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During the wave of popular protests that swept across the Middle East and North Africa in 2011, Algeria largely avoided the violence and social upheaval seen elsewhere in the region. However, following President Abdelaziz Bouteflika’s February 2019 announcement of his intention to run for a fifth consecutive term in Algeria’s planned presidential elections, the country saw a mass public uprising. In the weeks after Bouteflika’s announcement, citizens nationwide took to the streets in record numbers in a mass peaceful protest movement dubbed the Hirak to express their discontent, ultimately driving Bouteflika to resign. Since Bouteflika’s departure, Algeria has elected a new president, Abdelmajid Tebboune, who has expressed his commitment to hold a dialogue with the protesters - who continued to demonstrate in the months following Bouteflika’s resignation - and has initiated a constitutional revision process. As Algeria embarks on the next steps in its political transition, citizens, decision-makers, and civil society have a critical opportunity to foster and advance more responsive, representative, and accountable governance that can elevate and improve the lives of all Algerians.
Since 1997, NDI has worked to strengthen political parties, civil society organizations, and elected officials in Algeria to better represent citizens and encourage more inclusive and representative political processes. Working alongside partners from across the political spectrum, the Institute aims to bridge the gap between citizens and the political class to build trust and foster constructive dialogue and engagement. This includes efforts at building the capacity of political parties to improve outreach efforts, enhance citizen consultations, and promote the inclusion of youth and women; assisting women elected officials to strengthen their legislative, oversight, and representative skills; equipping youth civil society activists to build their leadership competencies and enhance their community engagement; and enabling civil society groups (particularly at the grassroots level) to understand and more effectively undertake their roles in representing citizen interests and influencing political processes. The ultimate goal of these approaches is to create more opportunities for decision-makers and citizens to interact on multiple fronts, incrementally contributing to a more responsive political scene, encouraging citizen participation, and building a greater sense of accountability.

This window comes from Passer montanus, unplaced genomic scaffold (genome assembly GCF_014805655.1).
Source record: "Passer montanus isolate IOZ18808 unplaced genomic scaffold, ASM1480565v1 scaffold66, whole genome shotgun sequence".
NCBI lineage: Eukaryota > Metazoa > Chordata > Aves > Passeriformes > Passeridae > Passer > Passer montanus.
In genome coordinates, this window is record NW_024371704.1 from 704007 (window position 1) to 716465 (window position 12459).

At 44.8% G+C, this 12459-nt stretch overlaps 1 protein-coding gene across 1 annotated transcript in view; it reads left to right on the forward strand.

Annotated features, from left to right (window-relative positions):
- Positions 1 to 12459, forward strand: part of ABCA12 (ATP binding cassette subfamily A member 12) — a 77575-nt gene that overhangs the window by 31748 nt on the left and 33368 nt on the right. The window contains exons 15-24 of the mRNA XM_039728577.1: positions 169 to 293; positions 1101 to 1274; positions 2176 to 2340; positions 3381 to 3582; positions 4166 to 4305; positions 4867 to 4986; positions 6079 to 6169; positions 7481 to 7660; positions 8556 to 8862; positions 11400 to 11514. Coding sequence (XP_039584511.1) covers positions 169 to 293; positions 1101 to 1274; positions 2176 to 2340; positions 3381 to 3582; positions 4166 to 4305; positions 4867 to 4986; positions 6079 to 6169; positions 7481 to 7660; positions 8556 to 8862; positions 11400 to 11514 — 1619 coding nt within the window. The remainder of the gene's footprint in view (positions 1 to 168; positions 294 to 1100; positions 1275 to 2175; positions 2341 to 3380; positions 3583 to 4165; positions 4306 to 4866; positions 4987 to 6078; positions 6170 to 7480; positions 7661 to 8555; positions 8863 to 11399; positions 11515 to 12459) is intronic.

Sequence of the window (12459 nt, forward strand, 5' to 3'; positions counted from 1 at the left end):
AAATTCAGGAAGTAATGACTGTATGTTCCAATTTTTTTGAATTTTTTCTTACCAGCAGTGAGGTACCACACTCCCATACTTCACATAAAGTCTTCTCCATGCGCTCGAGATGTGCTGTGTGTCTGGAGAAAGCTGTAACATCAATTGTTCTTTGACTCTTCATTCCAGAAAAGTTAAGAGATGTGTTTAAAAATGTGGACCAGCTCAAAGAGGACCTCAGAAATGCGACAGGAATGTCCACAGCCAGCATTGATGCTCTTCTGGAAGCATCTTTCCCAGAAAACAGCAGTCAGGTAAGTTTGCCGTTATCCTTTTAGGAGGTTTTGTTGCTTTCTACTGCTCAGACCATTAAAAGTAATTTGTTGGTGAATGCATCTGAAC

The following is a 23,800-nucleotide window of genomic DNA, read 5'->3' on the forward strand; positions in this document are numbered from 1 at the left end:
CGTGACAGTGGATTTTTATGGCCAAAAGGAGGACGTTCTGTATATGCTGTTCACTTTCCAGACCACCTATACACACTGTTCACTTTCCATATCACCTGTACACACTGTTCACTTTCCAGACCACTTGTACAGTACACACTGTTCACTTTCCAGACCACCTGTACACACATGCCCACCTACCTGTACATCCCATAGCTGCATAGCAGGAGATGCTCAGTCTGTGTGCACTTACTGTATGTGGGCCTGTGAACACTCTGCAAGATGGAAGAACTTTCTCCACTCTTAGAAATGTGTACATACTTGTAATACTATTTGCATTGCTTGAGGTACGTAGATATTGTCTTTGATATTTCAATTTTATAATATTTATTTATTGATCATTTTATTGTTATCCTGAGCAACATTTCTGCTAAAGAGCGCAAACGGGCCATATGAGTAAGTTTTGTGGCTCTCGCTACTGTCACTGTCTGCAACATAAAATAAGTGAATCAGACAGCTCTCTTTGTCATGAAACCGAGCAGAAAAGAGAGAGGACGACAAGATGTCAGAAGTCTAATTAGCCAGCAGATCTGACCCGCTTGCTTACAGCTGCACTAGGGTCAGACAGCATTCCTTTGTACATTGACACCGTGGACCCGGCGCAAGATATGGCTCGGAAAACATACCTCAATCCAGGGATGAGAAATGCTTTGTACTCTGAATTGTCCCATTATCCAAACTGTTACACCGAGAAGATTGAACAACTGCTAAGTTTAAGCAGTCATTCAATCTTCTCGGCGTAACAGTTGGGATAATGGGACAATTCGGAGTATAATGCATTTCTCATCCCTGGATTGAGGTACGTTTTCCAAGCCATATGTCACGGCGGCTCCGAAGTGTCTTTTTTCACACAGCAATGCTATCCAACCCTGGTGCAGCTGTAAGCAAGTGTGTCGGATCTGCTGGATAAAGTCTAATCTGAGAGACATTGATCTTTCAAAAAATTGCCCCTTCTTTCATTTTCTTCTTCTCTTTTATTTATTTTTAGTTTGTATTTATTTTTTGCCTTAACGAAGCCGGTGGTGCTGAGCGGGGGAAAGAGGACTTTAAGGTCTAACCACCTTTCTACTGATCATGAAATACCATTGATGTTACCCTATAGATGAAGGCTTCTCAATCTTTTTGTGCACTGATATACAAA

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NDI's work upholds the idea that democracy is a human right – a principle enshrined in the Universal Declaration of Human Rights. But it's a human right that many around the world still struggle to attain. You can be part of the solution. Join the movement for democracy.